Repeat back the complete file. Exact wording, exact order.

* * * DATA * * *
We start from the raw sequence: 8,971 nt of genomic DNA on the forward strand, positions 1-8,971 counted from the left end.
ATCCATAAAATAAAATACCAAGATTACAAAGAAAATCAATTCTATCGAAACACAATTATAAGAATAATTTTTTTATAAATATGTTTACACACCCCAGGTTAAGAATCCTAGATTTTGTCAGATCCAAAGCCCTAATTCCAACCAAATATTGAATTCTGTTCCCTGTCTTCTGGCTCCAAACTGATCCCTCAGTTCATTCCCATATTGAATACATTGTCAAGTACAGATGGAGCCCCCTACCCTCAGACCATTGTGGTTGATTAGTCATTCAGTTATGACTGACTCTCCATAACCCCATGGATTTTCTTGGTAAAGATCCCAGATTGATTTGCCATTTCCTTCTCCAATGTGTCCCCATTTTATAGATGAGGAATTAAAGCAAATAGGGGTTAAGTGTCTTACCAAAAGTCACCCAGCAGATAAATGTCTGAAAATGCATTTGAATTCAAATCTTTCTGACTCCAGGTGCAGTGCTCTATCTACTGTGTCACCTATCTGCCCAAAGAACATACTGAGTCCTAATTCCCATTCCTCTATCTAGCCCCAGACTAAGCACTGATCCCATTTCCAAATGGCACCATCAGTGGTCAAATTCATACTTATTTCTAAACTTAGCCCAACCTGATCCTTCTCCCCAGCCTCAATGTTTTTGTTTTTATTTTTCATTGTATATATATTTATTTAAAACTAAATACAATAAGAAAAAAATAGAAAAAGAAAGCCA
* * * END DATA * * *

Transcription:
We start from the raw sequence: 8,971 nt of genomic DNA on the forward strand, positions 1-8,971 counted from the left end.
ATCCATAAAATAAAATACCAAGATTACAAAGAAAATCAATTCTATCGAAACACAATTATAAGAATAATTTTTTTATAAATATGTTTACACACCCCAGGTTAAGAATCCTAGATTTTGTCAGATCCAAAGCCCTAATTCCAACCAAATATTGAATTCTGTTCCCTGTCTTCTGGCTCCAAACTGATCCCTCAGTTCATTCCCATATTGAATACATTGTCAAGTACAGATGGAGCCCCCTACCCTCAGACCATTGTGGTTGATTAGTCATTCAGTTATGACTGACTCTCCATAACCCCATGGATTTTCTTGGTAAAGATCCCAGATTGATTTGCCATTTCCTTCTCCAATGTGTCCCCATTTTATAGATGAGGAATTAAAGCAAATAGGGGTTAAGTGTCTTACCAAAAGTCACCCAGCAGATAAATGTCTGAAAATGCATTTGAATTCAAATCTTTCTGACTCCAGGTGCAGTGCTCTATCTACTGTGTCACCTATCTGCCCAAAGAACATACTGAGTCCTAATTCCCATTCCTCTATCTAGCCCCAGACTAAGCACTGATCCCATTTCCAAATGGCACCATCAGTGGTCAAATTCATACTTATTTCTAAACTTAGCCCAACCTGATCCTTCTCCCCAGCCTCAATGTTTTTGTTTTTATTTTTCATTGTATATATATTTATTTAAAACTAAATACAATAAGAAAAAAATAGAAAAAGAAAGCCA